Q. Who isn't a Zoya Akhtar fan, right?! Let's talk a little bit about your character in the show. You play an illegitimate child, and, till now, there are probably two ways in which we've seen such characters being played: (a) Either they’d be really angry with their parents/father, or (b) they are forever in their shell, quite coy and wouldn’t really like to face things head on, and they don't really want to confront their siblings. But Gauri Khanna is like a breath of fresh air. In fact, the scene that I really liked was where you make Adil a nominee, you sign the papers, and then you quietly leave. You don't have any expectations from him. I want to understand what was the brief that was given to you, for this particular aspect of your character?

A. When I auditioned with the scene, the script was good enough for me to get a sense. But when I took on the role, I had conversations with the team about things like, what is Gauri’s background? I wanted to know whether her father was even there? Because even I thought that she was angry? And how did she feel seeing her mother being a single mother? They really clarified to me that he was a good father to both families, and she (Gauri) was given a good life. And I understand that there are nuances to a character, like, when you say, good life, of course, there are layers, but it was made clear that it's not pity and it's not anger. But the current situation is that this brother is threatening her and she's not going to take that. She stands on her own two feet sort of thing. So, thanks to this audition scene, I did get a very good sense, but the scene that you're talking about - when she makes him the nominee. Interestingly, again, it was mid-lockdown. A lot of months had passed when I did that scene, and Neeraj Ghaywan was directing that one. 

I worked with three different directors on my scenes and it was very interesting. I think once I got a sense of it, I just flowed with my understanding of it, and obviously, the little feedback or changes, wherever they would need it, I incorporated those. And that scene again, when Jim is saying that ‘My father didn't tell me I had a sister, but I'll sell her…’ So there was a little bit of improvisation. It was really helpful to have a great co-actor on set. So it's a combination of working off actors having been given a very clear brief that, ‘Okay, she's not operating from a sorry space and the directors as well.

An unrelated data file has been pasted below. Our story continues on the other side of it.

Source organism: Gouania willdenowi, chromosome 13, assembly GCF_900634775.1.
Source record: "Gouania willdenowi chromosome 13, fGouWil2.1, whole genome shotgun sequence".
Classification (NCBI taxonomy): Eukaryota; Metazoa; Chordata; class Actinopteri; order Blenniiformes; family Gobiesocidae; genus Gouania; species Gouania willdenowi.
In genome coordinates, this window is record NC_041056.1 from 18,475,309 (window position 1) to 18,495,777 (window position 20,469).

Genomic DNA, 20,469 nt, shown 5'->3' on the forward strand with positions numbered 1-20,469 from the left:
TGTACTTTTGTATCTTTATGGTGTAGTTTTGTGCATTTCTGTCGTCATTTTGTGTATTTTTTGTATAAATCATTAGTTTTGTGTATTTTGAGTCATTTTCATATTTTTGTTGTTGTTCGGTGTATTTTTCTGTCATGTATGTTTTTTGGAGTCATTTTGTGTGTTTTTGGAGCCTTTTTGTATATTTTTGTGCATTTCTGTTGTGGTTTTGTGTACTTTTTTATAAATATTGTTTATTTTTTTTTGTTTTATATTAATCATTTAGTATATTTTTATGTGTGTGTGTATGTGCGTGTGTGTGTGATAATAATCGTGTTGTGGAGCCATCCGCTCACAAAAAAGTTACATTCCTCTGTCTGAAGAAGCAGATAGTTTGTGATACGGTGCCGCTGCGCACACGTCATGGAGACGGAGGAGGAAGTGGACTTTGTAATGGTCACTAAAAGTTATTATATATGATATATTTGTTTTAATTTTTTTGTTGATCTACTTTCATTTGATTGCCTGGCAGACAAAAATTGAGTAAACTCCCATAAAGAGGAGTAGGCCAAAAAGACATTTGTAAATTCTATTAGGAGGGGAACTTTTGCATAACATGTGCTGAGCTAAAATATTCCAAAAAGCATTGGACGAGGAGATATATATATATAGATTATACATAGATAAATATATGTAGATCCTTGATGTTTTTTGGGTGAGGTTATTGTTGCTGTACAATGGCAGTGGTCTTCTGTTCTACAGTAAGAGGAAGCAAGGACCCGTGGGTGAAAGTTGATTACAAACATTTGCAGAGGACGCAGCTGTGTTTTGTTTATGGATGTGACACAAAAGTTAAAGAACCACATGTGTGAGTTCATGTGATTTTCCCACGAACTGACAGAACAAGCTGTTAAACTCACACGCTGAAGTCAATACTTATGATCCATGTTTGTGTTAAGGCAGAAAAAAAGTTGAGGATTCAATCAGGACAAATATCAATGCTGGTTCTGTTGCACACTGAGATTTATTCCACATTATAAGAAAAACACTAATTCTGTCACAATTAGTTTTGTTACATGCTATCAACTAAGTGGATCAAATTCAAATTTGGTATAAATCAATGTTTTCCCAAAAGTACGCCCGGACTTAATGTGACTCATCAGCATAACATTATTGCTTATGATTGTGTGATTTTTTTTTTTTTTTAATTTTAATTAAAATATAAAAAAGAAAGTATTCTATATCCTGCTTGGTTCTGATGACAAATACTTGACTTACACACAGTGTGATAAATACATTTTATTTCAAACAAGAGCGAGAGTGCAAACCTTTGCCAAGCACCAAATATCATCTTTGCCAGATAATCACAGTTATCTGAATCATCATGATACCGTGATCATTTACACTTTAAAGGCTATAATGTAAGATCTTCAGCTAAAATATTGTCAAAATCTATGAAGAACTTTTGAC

Q. We often talk about the male gaze and the female gaze, especially when it comes to how a scene/show or a movie is filmed. You’ve worked with three directors in a single show, two of them being women, and then there’s Neeraj Ghaywan, who's known for his particular style of filmmaking, and the kind of genres, themes that his movies touch upon. Was there any difference that you felt in the filming process of Neeraj vs Zoya and Alankrita Shrivastava?

A. All of them have their distinct vibe and ways of operating on the set. But that said, it seemed like everybody was in sync, in terms of what they were asking of the character and their journey. Whether it was Neeraj or Alankrita giving me feedback on different things, there was a familiarity. I never felt like, ‘Oh, what they're telling me is outside of what Gauri would do.’ As an actor, you get a sense of that as well.

My scene with Zoya was my first day on set and that was a big scene, where there was Jim and Kalki (Koechlin) and Lillette Dubey - the last scene of the show. My first one with Zoya was with everyone on the set and I was just taking in everything that was going on. But with Zoya, it was quite an experience to be there and be directed by her. It was a huge scene and she was just like, on top of it, in a very playful way, and also very focused. So the energy of the set on that first day was really really nice. There were smaller interactions and different experiences with each (of the directors), but there was definitely a unity in the vision of it.

Q. How important do you think it is to improvise in a scene? Is there any scope to improvise these days? Because when we have directors like Zoya or Alankrita, or Neeraj, who are very clear in terms of what they want from their actors, is there scope to improvise still? And how much of a leeway do you think is given to actors these days, to bring a little bit of their own element to their characters?

A. Whenever you improvise, obviously, you don't go outside of the dialogue and the vision that is created by the writers and the director, but when you have a good hold of your character, and sometimes spontaneously, some truthful reaction will come which adds to the scene. And if the director is able to, enable that, or hold space for that, it can become a really beautiful scene. 

It is like a collaboration where the director has a vision, and the writers have written something, and you as an actor, you are going to keep to that vision, but in being truthful, and authentic, there are going to be some unique bits that you will bring to your role and that's what is meant by improvisation, especially when it's a journey specific thing. It can be in my reaction, it can be in happiness or in sadness, but how I'm going to do it with my certain nuances that will be improvised based on either my reaction from a co-actor, or whatever the moment is eliciting truth for me, but not going too far.